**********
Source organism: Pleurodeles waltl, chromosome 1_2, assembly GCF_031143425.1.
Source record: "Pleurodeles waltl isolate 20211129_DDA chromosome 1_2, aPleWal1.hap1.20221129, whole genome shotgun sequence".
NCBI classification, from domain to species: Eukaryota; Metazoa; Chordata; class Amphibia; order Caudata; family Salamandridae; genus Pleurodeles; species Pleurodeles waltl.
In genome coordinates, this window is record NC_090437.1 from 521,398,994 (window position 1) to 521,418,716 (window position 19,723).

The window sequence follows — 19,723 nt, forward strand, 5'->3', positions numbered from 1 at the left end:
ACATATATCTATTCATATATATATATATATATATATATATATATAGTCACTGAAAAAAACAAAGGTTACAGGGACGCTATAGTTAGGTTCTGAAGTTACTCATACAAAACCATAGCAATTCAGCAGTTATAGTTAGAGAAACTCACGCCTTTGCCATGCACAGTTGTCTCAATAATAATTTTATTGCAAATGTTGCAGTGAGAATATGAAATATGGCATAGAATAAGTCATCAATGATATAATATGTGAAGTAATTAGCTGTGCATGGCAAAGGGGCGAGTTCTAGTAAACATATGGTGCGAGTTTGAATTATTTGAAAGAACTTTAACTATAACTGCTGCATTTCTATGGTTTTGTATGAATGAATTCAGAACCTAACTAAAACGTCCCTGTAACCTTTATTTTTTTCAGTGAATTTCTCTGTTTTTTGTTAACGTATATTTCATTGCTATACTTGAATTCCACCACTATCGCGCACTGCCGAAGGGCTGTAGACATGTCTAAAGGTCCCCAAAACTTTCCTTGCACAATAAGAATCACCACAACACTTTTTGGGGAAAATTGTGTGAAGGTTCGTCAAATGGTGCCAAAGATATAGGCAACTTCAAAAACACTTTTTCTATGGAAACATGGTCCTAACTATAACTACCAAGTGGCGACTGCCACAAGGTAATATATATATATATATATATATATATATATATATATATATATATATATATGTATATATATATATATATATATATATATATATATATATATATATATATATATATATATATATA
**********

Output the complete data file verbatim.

Source organism: Pleurodeles waltl, chromosome 1_2, assembly GCF_031143425.1.
Source record: "Pleurodeles waltl isolate 20211129_DDA chromosome 1_2, aPleWal1.hap1.20221129, whole genome shotgun sequence".
NCBI classification, from domain to species: Eukaryota; Metazoa; Chordata; class Amphibia; order Caudata; family Salamandridae; genus Pleurodeles; species Pleurodeles waltl.
In genome coordinates, this window is record NC_090437.1 from 521,398,994 (window position 1) to 521,418,716 (window position 19,723).

The window sequence follows — 19,723 nt, forward strand, 5'->3', positions numbered from 1 at the left end:
ACATATATCTATTCATATATATATATATATATATATATATATATAGTCACTGAAAAAAACAAAGGTTACAGGGACGCTATAGTTAGGTTCTGAAGTTACTCATACAAAACCATAGCAATTCAGCAGTTATAGTTAGAGAAACTCACGCCTTTGCCATGCACAGTTGTCTCAATAATAATTTTATTGCAAATGTTGCAGTGAGAATATGAAATATGGCATAGAATAAGTCATCAATGATATAATATGTGAAGTAATTAGCTGTGCATGGCAAAGGGGCGAGTTCTAGTAAACATATGGTGCGAGTTTGAATTATTTGAAAGAACTTTAACTATAACTGCTGCATTTCTATGGTTTTGTATGAATGAATTCAGAACCTAACTAAAACGTCCCTGTAACCTTTATTTTTTTCAGTGAATTTCTCTGTTTTTTGTTAACGTATATTTCATTGCTATACTTGAATTCCACCACTATCGCGCACTGCCGAAGGGCTGTAGACATGTCTAAAGGTCCCCAAAACTTTCCTTGCACAATAAGAATCACCACAACACTTTTTGGGGAAAATTGTGTGAAGGTTCGTCAAATGGTGCCAAAGATATAGGCAACTTCAAAAACACTTTTTCTATGGAAACATGGTCCTAACTATAACTACCAAGTGGCGACTGCCACAAGGTAATATATATATATATATATATATATATATATATATATATATATATATATATGTATATATATATATATATATATATATATATATATATATATATATATATATATATATATATATA